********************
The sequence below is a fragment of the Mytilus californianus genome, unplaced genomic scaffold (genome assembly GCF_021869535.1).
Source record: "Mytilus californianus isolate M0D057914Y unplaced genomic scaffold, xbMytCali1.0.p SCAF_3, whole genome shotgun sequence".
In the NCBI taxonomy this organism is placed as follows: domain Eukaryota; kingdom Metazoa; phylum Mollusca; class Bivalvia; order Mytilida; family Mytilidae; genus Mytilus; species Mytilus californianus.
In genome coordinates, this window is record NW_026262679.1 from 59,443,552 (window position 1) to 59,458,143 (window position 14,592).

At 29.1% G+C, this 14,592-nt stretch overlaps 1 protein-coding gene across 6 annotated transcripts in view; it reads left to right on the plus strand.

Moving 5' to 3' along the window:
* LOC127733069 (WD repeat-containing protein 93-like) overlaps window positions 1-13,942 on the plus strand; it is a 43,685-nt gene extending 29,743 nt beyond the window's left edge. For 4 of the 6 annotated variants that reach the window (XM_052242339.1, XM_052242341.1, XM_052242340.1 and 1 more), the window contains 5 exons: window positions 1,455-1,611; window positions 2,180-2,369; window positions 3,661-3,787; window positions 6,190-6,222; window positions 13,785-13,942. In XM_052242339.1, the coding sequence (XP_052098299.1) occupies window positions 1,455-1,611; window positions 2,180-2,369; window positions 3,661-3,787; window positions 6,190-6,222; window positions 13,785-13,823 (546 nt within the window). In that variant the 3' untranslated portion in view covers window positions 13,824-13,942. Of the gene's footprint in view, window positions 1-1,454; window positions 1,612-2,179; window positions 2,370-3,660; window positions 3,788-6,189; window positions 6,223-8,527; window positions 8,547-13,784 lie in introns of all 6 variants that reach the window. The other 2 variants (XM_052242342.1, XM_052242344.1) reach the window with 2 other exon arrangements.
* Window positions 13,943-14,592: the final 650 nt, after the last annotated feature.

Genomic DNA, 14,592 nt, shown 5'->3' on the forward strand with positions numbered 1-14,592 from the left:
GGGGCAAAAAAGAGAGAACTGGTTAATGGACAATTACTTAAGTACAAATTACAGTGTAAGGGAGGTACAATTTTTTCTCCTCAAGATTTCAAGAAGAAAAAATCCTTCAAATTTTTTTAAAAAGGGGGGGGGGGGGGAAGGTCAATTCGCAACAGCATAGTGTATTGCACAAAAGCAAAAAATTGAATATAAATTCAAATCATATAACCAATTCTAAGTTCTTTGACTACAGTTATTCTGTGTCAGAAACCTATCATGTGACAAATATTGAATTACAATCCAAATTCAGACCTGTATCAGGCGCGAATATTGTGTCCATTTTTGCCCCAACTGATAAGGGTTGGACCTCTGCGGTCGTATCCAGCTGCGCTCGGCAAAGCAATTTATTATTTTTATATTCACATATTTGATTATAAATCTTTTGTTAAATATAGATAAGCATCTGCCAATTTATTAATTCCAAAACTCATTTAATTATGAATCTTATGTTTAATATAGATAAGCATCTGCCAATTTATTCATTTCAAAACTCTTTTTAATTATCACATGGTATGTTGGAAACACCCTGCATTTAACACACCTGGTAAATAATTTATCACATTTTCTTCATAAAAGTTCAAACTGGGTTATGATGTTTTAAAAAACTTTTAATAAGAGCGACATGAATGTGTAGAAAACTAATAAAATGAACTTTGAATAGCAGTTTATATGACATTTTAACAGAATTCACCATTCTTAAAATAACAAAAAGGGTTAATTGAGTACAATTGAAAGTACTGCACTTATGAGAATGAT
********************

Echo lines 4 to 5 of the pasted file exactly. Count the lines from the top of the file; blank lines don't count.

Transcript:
In genome coordinates, this window is record NW_026262679.1 from 59,443,552 (window position 1) to 59,458,143 (window position 14,592).

At 29.1% G+C, this 14,592-nt stretch overlaps 1 protein-coding gene across 6 annotated transcripts in view; it reads left to right on the plus strand.